In a presentation to the International Economic Development Council, Mark Muro outlines ways to build innovation in the United States. He calls for a strategy that properly uses the expertise and assets concentrated in metropolitan areas, along with stressing the importance of exports.
Good morning. I’m Mark Muro, a senior fellow at the Brookings Institution and the policy director of the Metropolitan Policy Program there, and I want to thank all of you for coming to this session on innovation and entrepreneurship.
It’s an important time for our discussion so it’s a pleasure to participate especially since the IEDC’s forums are always timely and on-point.
Anyway, what I thought would be most useful this morning is for me to say a little about the new federal push on innovation and entrepreneurship especially in regards to the strong regional flavor that runs through it.
Now, you may ask, “What could be new about innovation and entrepreneurship policy?” “Isn’t that really just the usual mix of tax policies and R&D investments at the macro end and SBA and SBIR grants and entrepreneurship training at the micro end?”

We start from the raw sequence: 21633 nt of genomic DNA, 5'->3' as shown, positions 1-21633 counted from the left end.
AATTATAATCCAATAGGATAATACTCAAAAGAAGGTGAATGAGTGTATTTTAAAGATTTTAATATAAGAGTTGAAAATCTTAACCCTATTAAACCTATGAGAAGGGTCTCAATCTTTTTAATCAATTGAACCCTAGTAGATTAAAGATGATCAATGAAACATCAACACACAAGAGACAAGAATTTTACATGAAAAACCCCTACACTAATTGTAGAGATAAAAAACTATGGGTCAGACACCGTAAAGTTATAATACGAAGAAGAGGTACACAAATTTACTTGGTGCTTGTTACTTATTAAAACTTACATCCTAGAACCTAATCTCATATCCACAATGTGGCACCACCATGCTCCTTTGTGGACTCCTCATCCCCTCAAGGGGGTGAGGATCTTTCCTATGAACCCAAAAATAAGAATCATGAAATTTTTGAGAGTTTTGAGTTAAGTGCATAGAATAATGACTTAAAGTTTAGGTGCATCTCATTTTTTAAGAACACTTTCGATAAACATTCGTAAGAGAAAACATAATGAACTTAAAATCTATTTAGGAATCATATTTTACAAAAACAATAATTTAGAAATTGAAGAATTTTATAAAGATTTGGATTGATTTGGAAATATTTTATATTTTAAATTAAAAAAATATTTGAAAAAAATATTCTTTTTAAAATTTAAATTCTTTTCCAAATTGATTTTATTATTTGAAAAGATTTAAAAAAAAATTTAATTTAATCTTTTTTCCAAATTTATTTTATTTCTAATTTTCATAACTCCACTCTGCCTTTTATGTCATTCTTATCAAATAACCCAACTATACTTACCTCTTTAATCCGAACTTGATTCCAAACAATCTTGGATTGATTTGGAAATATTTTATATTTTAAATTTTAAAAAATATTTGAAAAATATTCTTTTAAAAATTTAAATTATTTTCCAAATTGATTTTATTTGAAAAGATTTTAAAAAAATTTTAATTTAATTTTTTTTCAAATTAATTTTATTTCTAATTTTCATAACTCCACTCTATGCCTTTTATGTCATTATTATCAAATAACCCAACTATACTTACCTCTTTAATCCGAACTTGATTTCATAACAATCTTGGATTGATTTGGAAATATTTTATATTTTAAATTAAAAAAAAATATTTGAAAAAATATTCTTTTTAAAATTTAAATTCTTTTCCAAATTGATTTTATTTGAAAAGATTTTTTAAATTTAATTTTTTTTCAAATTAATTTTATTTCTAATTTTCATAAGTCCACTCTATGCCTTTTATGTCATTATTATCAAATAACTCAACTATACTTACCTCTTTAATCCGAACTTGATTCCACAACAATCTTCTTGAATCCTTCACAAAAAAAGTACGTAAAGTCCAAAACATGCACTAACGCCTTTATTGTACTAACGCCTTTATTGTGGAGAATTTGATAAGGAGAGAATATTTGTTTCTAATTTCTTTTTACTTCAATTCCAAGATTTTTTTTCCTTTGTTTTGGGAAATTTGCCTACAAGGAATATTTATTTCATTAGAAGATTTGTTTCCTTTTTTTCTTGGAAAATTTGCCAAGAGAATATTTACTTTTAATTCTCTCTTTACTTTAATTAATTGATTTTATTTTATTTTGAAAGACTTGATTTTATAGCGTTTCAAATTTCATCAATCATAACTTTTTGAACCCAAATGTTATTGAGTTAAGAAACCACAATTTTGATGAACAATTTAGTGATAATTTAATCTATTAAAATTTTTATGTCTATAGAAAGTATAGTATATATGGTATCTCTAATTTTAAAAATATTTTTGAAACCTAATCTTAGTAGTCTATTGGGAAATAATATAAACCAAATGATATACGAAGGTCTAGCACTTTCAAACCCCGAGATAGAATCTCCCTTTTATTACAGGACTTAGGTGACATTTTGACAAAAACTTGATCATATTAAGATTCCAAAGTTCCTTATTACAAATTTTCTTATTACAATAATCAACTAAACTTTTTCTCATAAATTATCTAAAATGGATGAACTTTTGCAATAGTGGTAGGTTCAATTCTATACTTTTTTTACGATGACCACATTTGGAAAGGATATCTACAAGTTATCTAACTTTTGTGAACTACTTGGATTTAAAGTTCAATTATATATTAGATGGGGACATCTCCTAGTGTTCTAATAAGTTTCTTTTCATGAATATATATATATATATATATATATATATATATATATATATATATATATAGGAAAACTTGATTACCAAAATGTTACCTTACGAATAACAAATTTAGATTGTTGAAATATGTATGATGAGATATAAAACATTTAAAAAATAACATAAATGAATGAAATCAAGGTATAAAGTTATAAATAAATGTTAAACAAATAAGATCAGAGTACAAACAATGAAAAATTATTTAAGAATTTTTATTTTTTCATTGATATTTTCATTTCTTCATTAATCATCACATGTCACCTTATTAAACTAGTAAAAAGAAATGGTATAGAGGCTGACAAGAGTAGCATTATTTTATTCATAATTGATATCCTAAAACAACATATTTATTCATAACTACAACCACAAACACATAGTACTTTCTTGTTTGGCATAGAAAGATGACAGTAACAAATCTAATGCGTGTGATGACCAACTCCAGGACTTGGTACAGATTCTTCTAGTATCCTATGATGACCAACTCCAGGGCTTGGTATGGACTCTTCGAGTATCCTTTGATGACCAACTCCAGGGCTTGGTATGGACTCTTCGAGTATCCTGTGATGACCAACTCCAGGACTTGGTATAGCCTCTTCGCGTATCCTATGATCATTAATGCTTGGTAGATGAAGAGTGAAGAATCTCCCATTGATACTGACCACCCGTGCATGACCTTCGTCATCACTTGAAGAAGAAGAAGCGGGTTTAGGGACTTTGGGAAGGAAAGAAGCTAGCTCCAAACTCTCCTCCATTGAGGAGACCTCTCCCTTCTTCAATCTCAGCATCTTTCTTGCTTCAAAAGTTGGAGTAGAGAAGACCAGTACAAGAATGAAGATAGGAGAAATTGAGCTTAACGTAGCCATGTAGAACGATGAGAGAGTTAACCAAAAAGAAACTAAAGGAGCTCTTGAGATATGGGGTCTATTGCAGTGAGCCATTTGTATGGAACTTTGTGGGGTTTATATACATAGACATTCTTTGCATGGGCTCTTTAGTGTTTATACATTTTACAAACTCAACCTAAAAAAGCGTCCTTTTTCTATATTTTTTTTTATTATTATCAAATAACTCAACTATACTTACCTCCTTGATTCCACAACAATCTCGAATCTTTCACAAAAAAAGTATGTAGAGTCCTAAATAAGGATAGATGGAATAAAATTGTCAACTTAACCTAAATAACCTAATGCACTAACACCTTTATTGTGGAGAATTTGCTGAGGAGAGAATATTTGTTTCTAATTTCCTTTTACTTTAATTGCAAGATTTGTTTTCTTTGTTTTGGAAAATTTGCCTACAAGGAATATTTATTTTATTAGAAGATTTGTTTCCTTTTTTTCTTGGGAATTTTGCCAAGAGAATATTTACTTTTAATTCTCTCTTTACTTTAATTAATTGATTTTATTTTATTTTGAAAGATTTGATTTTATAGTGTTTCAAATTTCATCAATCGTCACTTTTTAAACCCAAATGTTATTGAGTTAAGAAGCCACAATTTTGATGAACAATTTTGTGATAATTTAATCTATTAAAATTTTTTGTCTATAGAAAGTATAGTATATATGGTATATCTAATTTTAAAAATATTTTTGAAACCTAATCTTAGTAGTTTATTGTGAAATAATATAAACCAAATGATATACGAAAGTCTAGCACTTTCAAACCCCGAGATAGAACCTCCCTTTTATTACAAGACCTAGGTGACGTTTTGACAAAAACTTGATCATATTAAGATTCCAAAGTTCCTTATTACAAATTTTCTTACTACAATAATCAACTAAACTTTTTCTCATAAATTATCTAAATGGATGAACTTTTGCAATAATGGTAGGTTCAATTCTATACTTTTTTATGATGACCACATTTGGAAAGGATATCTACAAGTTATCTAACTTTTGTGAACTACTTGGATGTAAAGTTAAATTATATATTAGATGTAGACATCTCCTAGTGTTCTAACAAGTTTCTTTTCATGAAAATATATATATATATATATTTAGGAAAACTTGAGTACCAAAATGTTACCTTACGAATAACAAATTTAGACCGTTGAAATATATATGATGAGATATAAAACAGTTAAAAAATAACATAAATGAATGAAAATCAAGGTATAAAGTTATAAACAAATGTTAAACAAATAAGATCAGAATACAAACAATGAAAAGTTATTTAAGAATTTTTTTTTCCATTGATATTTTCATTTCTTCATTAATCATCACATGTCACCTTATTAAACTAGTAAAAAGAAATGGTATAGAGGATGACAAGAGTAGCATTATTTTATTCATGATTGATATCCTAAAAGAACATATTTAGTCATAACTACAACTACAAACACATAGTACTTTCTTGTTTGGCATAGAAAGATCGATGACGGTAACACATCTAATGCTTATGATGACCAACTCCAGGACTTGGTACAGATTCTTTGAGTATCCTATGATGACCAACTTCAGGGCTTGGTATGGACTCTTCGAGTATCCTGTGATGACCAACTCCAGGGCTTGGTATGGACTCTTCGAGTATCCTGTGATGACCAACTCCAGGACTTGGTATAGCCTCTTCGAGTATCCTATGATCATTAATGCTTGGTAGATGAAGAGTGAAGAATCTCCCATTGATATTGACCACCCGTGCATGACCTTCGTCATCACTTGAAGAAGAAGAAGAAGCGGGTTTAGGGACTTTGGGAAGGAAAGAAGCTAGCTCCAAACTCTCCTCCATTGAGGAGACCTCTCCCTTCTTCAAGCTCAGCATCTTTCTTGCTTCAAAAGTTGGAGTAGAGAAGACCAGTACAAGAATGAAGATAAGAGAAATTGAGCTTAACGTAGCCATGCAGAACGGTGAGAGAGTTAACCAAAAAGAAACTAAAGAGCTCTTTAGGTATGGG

Well, no: As it happens, the federal government really is embarking on a new path that considers not just “macro” economic policy on the one hand and micro stuff for individual firms and innovators but also the context in which they operate and the institutions that help or hinder them.
And so what want to do now is try to give you a sense of the emerging approach by, first, suggesting some of the perspective and federal policy concepts we’ve been promoting at the Metro Program; and then, second, reviewing some of the government’s responses.
After that I’ll make a few comments on where things maybe should go.